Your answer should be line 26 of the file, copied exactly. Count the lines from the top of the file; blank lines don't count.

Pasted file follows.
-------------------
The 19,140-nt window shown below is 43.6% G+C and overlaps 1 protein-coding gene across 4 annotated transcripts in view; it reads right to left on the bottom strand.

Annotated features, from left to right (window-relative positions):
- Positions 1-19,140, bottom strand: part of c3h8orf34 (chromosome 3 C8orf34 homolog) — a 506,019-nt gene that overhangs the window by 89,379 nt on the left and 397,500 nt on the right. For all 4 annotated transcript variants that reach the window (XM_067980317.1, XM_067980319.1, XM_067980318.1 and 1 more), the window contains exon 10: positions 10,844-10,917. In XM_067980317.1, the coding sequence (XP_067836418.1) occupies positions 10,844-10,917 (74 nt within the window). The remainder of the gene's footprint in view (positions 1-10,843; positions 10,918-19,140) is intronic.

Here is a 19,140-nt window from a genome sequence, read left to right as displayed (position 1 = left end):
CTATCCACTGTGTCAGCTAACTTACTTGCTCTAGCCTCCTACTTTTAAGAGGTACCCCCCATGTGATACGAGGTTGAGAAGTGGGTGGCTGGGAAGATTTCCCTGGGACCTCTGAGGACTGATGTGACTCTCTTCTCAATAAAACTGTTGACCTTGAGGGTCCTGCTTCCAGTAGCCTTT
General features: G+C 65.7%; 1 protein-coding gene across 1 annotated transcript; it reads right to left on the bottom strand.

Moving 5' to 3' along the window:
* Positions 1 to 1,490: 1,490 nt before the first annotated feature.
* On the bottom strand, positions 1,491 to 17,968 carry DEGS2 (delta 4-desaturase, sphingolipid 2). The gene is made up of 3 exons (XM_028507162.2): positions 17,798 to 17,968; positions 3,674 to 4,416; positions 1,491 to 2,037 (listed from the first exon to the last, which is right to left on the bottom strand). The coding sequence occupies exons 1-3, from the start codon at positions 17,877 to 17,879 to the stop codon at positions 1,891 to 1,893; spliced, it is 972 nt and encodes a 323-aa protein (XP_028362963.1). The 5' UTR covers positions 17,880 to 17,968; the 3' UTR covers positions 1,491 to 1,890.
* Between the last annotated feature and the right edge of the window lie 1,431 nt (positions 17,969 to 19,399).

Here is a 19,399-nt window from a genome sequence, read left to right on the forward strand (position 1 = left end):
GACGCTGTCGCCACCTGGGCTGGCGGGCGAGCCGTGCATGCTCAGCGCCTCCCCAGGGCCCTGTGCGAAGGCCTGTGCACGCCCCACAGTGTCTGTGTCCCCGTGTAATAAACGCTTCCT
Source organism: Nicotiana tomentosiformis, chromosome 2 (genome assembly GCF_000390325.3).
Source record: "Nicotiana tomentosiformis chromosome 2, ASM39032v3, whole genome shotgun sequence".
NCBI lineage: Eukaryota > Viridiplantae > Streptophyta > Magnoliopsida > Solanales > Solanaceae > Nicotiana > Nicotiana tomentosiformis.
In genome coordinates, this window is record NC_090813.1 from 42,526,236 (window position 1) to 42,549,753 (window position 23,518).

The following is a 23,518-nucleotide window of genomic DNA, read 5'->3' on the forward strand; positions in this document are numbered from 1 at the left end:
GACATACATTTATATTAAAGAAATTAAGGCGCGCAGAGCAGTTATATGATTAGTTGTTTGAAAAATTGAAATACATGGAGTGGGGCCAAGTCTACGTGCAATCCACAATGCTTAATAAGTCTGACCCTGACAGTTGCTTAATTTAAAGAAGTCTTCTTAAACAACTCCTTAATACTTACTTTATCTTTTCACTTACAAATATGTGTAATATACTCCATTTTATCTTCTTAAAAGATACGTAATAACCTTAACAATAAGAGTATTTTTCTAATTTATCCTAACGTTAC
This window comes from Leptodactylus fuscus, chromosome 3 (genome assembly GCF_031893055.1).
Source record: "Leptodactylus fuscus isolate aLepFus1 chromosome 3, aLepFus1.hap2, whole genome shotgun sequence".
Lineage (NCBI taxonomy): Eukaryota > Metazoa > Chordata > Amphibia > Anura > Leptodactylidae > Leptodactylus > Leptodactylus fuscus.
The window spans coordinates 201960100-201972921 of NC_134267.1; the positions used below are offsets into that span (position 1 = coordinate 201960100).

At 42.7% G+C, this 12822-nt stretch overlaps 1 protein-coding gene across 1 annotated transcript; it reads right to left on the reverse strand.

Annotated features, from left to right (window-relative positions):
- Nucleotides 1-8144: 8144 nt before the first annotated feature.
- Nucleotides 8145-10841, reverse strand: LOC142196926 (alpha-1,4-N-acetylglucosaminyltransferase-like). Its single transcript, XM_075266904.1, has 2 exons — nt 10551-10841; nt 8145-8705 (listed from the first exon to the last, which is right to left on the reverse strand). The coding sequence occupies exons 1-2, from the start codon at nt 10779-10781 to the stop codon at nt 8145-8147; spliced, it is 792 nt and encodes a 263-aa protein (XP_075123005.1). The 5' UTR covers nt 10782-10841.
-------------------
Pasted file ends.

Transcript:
- Nucleotides 8145-10841, reverse strand: LOC142196926 (alpha-1,4-N-acetylglucosaminyltransferase-like). Its single transcript, XM_075266904.1, has 2 exons — nt 10551-10841; nt 8145-8705 (listed from the first exon to the last, which is right to left on the reverse strand). The coding sequence occupies exons 1-2, from the start codon at nt 10779-10781 to the stop codon at nt 8145-8147; spliced, it is 792 nt and encodes a 263-aa protein (XP_075123005.1). The 5' UTR covers nt 10782-10841.